Islam's changing character

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Some of the world's leading experts on Islam from Australia, the US, China, Malaysia, the Philippines, the UK and Singapore joined Hong Kong scholars at CityUniversity from 28 November to 1 December 2002 for the first large-scale symposium on Islam held in Hong Kong and the first worldwide comparative discussion of Islam in Southeast Asia and China. "Islam in Southeast Asia and China: Regional Faithlines and Faultlines in the Global Ummah" was jointly organized by CityU's Faculty of Humanities and Social Sciences, Southeast Asia Research Centre, Centre for Cross-Cultural Studies and Chinese Civilisation Centre.

Delivering the opening address, CityU President Professor H K Chang shared with the audience his reasons for his interest in Islam. There are three main reasons, Professor Chang said: his personal contacts with Muslims, which began when he was a child in Shandong province; the speed at which Islam spread during the seventh and eighth centuries AD and the contributions made by Islamic societies; and the manner in which various non-European societies have responded to the dominance of European culture in the past few centuries. How Islam evolves, Professor Chang believes, will impact on the development of the entire human race.

The symposium's keynote speech-The Changing Character of Islamism-was delivered by Professor Fawaz Gerges, Christian A Johnson Chair, International Affairs and Middle Eastern Studies, SarahLawrenceCollege (New York). His focus was not on Islam in Southeast Asia, Professor Gerges explained, but rather on jihad, the revolutionary established movements in the heartland of Islam: the Arab world, including Pakistan, Afghanistan, Iran and Turkey.

Islamic jihad

Professor Gerges examined the changes in jihadi Islamism over the past 22 to 25 years; how the shifting internal dynamics of Islamic jihad resulted in a change of focus from fighting the internal enemy to fighting the external enemy, particularly the US; and current trends in Islamic thinking and practice. "The last 15 months or so have seen the emergence of a new constellation of forces," Professor Gerges said, "a broad coalition of not just Islamists but Islamists, nationalists and secularists who put a higher premium now on standing up and opposing US foreign policies than on continuing the struggle against the local internal enemy."

This contrasts with the situation at the end of the 1990s, when the existing Muslim states had succeeded in strategically defeating jihadi Islamist movements in the battlefield in almost every single Middle Eastern country, especially Egypt and Algeria. "Two of the most important reasons for this lie in the inability of jihadi Islamists to cultivate and sustain a strong social base in their countries," Professor Gerges explained. "And also their impatience and obsession with capturing power regardless of the consequences to society." Without public sympathy and support, Islamist foot soldiers could not withstand a prolonged confrontation with the authoritarian Middle Eastern states. This resulted in deep fragmentation in the rank and file both inside and outside their own countries, and also in their splintering into more extreme cells and factions, for example in Algeria.

"One of the dominant themes in Islamist ideological thinking from the mid-1970s to the mid-1990s was that dislodging the internal enemy should take precedence over the external struggle against the US and its crony, Israel," Professor Gerges said. "Everything paled by comparison to establishing the Islamic state and Allah's kingdom on earth." But by the mid-1990s, it was evident that the existing Muslim governments were durable and the radical Islamists could not match the power of most Middle Eastern states. For some, a way out had to be found: "a new global crusade to save face and rescue the sinking Islamist ship." Added to this was the fact that with the end of Afghani resistance against the Soviet Union, thousands of young jihadi fighters became entrapped in either Afghanistan or Pakistan, or joined jihadi causes elsewhere. "This led them to shift their focus from the domestic to the international arena."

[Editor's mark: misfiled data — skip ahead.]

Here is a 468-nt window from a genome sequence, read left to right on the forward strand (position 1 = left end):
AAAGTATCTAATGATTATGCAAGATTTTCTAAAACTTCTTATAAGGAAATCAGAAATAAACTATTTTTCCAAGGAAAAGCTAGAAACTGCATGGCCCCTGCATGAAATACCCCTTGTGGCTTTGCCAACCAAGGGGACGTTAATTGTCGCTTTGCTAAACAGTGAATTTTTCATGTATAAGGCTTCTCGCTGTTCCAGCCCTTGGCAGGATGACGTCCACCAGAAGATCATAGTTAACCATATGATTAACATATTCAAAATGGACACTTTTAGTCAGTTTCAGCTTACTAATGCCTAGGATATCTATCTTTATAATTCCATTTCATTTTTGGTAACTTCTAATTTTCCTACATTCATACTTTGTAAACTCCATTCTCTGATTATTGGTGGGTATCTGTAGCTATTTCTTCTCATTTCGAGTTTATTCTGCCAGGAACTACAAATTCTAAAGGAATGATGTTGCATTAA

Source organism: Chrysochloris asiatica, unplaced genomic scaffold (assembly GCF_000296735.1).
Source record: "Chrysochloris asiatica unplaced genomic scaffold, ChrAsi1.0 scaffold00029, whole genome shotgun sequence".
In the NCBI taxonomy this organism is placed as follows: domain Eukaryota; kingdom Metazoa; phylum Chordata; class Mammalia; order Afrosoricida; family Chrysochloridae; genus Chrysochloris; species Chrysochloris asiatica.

Internal and external enemies

However, although militant Islamists rationalized their dramatic ideological shift by declaring the crusade against the US was an extension of the fight against the internal enemy because the US provided the political and military support which sustained the existing political order, most jihadi Islamists in Algeria, Palestine, Egypt, Lebanon and other countries, including East Asia, rejected the shift in focus and refused to join the war against the US and Osama bin Laden's crusade against the West. "In fact, the top leadership of Islamist groups in Egypt, Lebanon, Jordan, Iran, Indonesia, and, of course, leaders in exile, made it very clear that bin Laden's terrorist methods not only endangered the Islamist movement as a whole but also the interests of the Muslim ummah as a whole," said Professor Gerges.

The stereotypical notion that Osama bin Laden and his followers represent either the mainstream Islamist movement or even the militant Islamist movement is not based on fact, Professor Gerges believes. "This is one of the misunderstood themes of post-9/11. In fact you could argue that their call for a jihad fell on deaf ears throughout the Islamic world. This fact has been overshadowed by bin Laden's inflated rhetoric, the recent threats against Westerners, the escalating Arab-Israeli conflict, and the coming war against Iraq."